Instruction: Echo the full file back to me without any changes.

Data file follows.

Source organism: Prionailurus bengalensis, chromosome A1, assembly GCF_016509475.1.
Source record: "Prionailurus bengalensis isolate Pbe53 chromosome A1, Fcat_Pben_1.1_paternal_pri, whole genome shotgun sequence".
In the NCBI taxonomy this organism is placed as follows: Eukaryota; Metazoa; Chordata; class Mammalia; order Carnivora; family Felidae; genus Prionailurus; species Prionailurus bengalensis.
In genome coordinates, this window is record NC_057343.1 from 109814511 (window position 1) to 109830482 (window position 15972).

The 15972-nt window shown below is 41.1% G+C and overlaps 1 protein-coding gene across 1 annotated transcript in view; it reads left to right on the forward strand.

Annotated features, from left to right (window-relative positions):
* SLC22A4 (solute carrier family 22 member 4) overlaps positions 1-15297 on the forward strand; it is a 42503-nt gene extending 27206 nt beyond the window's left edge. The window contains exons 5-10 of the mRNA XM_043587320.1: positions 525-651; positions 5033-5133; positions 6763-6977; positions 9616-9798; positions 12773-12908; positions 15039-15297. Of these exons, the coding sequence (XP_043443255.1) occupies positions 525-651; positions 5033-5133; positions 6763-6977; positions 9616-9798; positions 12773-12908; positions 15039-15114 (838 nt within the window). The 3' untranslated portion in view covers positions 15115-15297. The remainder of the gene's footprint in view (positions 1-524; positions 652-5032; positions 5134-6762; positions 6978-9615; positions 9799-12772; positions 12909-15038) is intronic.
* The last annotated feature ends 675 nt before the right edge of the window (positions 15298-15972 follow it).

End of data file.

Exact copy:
Source organism: Prionailurus bengalensis, chromosome A1, assembly GCF_016509475.1.
Source record: "Prionailurus bengalensis isolate Pbe53 chromosome A1, Fcat_Pben_1.1_paternal_pri, whole genome shotgun sequence".
In the NCBI taxonomy this organism is placed as follows: Eukaryota; Metazoa; Chordata; class Mammalia; order Carnivora; family Felidae; genus Prionailurus; species Prionailurus bengalensis.
In genome coordinates, this window is record NC_057343.1 from 109814511 (window position 1) to 109830482 (window position 15972).

The 15972-nt window shown below is 41.1% G+C and overlaps 1 protein-coding gene across 1 annotated transcript in view; it reads left to right on the forward strand.

Annotated features, from left to right (window-relative positions):
* SLC22A4 (solute carrier family 22 member 4) overlaps positions 1-15297 on the forward strand; it is a 42503-nt gene extending 27206 nt beyond the window's left edge. The window contains exons 5-10 of the mRNA XM_043587320.1: positions 525-651; positions 5033-5133; positions 6763-6977; positions 9616-9798; positions 12773-12908; positions 15039-15297. Of these exons, the coding sequence (XP_043443255.1) occupies positions 525-651; positions 5033-5133; positions 6763-6977; positions 9616-9798; positions 12773-12908; positions 15039-15114 (838 nt within the window). The 3' untranslated portion in view covers positions 15115-15297. The remainder of the gene's footprint in view (positions 1-524; positions 652-5032; positions 5134-6762; positions 6978-9615; positions 9799-12772; positions 12909-15038) is intronic.
* The last annotated feature ends 675 nt before the right edge of the window (positions 15298-15972 follow it).